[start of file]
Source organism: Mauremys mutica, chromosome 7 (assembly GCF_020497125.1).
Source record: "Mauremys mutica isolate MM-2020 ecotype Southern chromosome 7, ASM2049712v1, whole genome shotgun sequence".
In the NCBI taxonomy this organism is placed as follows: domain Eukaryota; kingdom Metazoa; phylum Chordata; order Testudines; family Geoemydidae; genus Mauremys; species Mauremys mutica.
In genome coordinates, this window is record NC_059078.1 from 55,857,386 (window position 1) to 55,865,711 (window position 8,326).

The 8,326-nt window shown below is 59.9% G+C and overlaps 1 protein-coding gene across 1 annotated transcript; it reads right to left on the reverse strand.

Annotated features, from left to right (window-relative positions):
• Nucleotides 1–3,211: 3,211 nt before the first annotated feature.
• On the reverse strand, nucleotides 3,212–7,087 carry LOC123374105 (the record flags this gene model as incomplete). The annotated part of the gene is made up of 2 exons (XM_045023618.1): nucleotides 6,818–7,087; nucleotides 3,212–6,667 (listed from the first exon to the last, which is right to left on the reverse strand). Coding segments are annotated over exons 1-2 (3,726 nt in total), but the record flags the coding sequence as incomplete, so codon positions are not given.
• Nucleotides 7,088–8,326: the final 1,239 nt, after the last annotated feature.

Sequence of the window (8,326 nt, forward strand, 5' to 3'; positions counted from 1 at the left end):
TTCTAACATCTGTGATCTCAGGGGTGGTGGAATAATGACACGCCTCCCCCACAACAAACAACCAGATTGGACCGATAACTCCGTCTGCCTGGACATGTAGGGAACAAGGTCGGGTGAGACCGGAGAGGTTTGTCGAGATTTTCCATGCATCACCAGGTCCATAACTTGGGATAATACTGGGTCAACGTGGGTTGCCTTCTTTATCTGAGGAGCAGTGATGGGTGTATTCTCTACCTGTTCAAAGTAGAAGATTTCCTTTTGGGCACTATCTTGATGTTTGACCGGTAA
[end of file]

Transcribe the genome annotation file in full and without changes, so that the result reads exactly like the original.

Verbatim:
Source organism: Mauremys mutica, chromosome 7 (assembly GCF_020497125.1).
Source record: "Mauremys mutica isolate MM-2020 ecotype Southern chromosome 7, ASM2049712v1, whole genome shotgun sequence".
In the NCBI taxonomy this organism is placed as follows: domain Eukaryota; kingdom Metazoa; phylum Chordata; order Testudines; family Geoemydidae; genus Mauremys; species Mauremys mutica.
In genome coordinates, this window is record NC_059078.1 from 55,857,386 (window position 1) to 55,865,711 (window position 8,326).

The 8,326-nt window shown below is 59.9% G+C and overlaps 1 protein-coding gene across 1 annotated transcript; it reads right to left on the reverse strand.

Annotated features, from left to right (window-relative positions):
• Nucleotides 1–3,211: 3,211 nt before the first annotated feature.
• On the reverse strand, nucleotides 3,212–7,087 carry LOC123374105 (the record flags this gene model as incomplete). The annotated part of the gene is made up of 2 exons (XM_045023618.1): nucleotides 6,818–7,087; nucleotides 3,212–6,667 (listed from the first exon to the last, which is right to left on the reverse strand). Coding segments are annotated over exons 1-2 (3,726 nt in total), but the record flags the coding sequence as incomplete, so codon positions are not given.
• Nucleotides 7,088–8,326: the final 1,239 nt, after the last annotated feature.

Sequence of the window (8,326 nt, forward strand, 5' to 3'; positions counted from 1 at the left end):
TTCTAACATCTGTGATCTCAGGGGTGGTGGAATAATGACACGCCTCCCCCACAACAAACAACCAGATTGGACCGATAACTCCGTCTGCCTGGACATGTAGGGAACAAGGTCGGGTGAGACCGGAGAGGTTTGTCGAGATTTTCCATGCATCACCAGGTCCATAACTTGGGATAATACTGGGTCAACGTGGGTTGCCTTCTTTATCTGAGGAGCAGTGATGGGTGTATTCTCTACCTGTTCAAAGTAGAAGATTTCCTTTTGGGCACTATCTTGATGTTTGACCGGTAA